Race report accused of 'glorifying' slave trade by Labour MP

31 March 2021, 17:52 | Updated: 31 March 2021, 18:15

Marsha de Cordova and Sir Keir Starmer have expressed their discontent with the findings of the report
Marsha de Cordova and Sir Keir Starmer have expressed their discontent with the findings of the report. Picture: PA

By Will Taylor

Labour's Shadow Women and Equalities Secretary Marsha de Cordova has accused a race report of "glorifying" the slave trade.

The report on race and ethnic disparities has sparked backlash after it found Britain is no longer a place where "the system is deliberately rigged against ethnic minorities".

Labour has highlighted one passage in the 264-page report, which said: "There is a new story about the Caribbean experience which speaks to the slave period not only being about profit and suffering but how culturally African people transformed themselves into a re-modelled African/Britain."

Read more: David Lammy's stirring speech in response to UK's race report

Shadow women and equalities secretary Marsha de Cordova said: "This report was an opportunity to seriously engage with the reality of inequality and institutional racism in the UK.

"Instead we have a divisive polemic which cherry-picks statistics.

"The government must urgently explain how they came to publish content which glorifies the slave trade and immediately disassociate themselves with these remarks."

Labour has hit out at today's race report.
Labour has hit out at today's race report. Picture: PA

LBC's David Lammy said that Boris Johnson has "let an entire generation of young white and black British people down" who are fighting for equality.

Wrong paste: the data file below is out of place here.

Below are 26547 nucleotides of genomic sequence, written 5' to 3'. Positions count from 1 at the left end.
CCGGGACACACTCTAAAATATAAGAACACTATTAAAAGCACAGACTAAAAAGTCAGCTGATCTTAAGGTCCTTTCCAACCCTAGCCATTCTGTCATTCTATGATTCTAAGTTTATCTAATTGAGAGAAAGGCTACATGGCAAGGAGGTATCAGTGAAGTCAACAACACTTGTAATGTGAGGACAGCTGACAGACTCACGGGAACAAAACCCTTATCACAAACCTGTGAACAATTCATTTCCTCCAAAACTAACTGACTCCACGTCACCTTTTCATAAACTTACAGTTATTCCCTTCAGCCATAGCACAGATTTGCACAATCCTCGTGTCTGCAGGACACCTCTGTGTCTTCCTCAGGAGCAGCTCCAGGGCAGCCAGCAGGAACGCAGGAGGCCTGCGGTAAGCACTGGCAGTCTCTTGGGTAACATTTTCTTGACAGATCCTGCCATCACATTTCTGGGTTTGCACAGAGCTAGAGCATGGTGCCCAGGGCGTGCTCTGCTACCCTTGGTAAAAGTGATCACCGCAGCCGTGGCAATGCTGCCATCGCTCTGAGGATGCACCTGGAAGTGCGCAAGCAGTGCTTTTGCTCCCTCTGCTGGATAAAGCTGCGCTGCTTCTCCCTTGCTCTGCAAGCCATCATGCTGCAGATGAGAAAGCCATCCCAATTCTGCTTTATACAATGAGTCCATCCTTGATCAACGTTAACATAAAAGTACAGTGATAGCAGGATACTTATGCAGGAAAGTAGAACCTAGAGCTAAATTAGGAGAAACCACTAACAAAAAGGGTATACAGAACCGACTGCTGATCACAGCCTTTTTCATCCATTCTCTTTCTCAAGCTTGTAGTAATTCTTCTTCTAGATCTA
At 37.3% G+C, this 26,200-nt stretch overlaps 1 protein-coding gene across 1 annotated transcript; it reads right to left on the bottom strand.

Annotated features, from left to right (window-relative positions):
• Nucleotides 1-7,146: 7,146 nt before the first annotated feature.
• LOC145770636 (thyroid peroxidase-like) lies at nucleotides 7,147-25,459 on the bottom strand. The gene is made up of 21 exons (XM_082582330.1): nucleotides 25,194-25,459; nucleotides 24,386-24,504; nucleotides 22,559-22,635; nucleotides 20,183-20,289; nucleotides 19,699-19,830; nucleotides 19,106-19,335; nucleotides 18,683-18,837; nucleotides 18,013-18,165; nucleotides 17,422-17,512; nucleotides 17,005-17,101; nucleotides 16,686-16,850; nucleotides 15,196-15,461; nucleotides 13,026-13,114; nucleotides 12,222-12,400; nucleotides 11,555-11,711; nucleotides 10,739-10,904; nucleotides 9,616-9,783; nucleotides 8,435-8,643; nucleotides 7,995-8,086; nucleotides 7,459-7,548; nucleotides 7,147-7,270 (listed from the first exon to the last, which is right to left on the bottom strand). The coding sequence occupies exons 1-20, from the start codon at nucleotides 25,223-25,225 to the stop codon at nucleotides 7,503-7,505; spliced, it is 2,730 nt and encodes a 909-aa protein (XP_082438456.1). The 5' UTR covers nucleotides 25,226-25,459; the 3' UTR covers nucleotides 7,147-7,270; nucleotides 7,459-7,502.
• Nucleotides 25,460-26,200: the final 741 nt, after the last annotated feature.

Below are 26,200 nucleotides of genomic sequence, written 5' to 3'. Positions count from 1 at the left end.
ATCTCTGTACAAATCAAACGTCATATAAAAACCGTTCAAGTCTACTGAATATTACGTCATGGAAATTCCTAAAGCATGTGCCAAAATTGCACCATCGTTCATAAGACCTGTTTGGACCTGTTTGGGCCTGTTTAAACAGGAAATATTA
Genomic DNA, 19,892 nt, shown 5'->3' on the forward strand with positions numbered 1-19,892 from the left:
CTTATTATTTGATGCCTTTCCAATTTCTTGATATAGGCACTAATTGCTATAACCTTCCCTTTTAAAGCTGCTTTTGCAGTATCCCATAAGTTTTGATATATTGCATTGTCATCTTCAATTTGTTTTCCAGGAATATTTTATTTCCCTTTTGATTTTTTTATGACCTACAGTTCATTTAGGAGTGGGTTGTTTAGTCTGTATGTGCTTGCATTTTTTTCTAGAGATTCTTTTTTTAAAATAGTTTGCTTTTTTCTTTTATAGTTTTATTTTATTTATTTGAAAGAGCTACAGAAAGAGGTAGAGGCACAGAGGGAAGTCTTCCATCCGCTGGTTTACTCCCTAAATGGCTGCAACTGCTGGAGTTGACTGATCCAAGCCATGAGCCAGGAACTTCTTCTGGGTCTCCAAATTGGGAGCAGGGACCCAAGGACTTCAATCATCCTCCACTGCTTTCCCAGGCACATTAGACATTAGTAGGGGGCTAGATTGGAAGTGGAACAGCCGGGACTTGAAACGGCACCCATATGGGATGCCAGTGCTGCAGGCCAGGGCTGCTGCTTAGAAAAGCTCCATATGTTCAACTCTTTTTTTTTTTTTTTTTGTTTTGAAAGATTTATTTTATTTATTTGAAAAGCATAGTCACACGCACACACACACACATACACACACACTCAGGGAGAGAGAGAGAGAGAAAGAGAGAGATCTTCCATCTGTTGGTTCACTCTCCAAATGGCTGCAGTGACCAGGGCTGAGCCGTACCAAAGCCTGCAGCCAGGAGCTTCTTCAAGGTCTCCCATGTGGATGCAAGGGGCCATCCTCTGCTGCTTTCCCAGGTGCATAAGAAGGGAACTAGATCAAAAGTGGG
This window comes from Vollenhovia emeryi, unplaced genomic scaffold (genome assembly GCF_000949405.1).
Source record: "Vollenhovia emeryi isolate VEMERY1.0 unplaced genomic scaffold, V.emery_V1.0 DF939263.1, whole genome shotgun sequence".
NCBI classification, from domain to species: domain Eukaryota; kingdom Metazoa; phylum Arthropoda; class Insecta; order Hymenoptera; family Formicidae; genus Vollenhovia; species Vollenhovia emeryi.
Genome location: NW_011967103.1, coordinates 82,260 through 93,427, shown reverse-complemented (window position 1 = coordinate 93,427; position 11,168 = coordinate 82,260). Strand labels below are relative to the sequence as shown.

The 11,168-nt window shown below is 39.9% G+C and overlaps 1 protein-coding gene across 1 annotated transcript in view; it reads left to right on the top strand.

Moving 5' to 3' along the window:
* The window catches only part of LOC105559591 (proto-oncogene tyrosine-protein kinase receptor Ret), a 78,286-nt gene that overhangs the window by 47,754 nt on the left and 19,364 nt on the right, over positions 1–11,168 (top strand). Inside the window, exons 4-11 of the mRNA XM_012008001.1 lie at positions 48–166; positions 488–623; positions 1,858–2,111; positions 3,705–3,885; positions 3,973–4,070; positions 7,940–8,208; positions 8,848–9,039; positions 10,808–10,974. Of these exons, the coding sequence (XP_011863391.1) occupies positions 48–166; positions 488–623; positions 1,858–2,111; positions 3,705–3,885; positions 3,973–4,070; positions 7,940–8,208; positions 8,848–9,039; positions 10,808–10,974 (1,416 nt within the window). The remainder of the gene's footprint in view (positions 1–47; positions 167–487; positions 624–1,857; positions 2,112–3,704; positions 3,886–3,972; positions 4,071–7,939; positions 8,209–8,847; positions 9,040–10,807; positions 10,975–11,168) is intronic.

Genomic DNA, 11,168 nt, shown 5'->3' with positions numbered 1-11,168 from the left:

"This report could have been a turning point, a moment for us all to come together. Instead it has chosen to divide us once more and keep us debating the existence of racism rather than doing anything about it," he said.

"I tell myself that the arc of the moral universe bends towards justice...it would help if this Government were not so determined to bend the arc backwards."

Labour leader Sir Keir Starmer said he was "disappointed" by the findings from the report published so far, insisting there were structural problems that needed to be addressed.

He told reporters on a visit in Leeds: "I haven't seen the full report yet and, obviously, I'll want to read that.

"I've seen the briefings out of it and I'm disappointed.

"On the one hand, there's an acknowledgement of the problems, the issues, the challenges that face many black and minority ethnic communities.

"But, on the other hand, there's a reluctance to accept that that's structural."

Labour leader Sir Keir added there had been "report after report" on the issue and called for a full race equality act.

He told reporters: "We have had report after report. We have seen the disproportionate impact on black and minority ethnic communities of the pandemic.

"I think what we now need to see is a proper acknowledgement of the depth of that, the structural nature of that, but, most of all, to act on the very many recommendations that we've had for many years, whether that's in the business community, at board level, in criminal justice, on the pandemic.

"I think, in the end, what we need is a race equality act, which is what the Labour Party is committed to."

The foreword by chair Dr Tony Sewell CBE also said that "impediments and disparities do exist, they are varied, and ironically very few of them are directly to do with racism".

"Too often 'racism' is the catch-all explanation, and can be simply implicitly accepted rather than explicitly examined," the foreword said, adding that the authors "do not deny" that racism is a "real force" in the UK.

It made 24 recommendations, including tackling online racist abuse and improving relationships between the police and communities through improved training for officers.

Read more: PM hails controversial race report as ‘important’ and pledges to 'take action'

Read more: Commission on Race and Ethnic Disparities report: The key points

Boris Johnson said: "The Commission on Race and Ethnic Disparities was launched to conduct a detailed, data-led examination of inequality across the entire population, and to set out a positive agenda for change.

"I want to thank Dr Tony Sewell and each of the commissioners for generously giving their time to lead this important piece of work.

"It is now right that the Government considers their recommendations in detail, and assesses the implications for future government policy.

"The entirety of government remains fully committed to building a fairer Britain and taking the action needed to address disparities wherever they exist."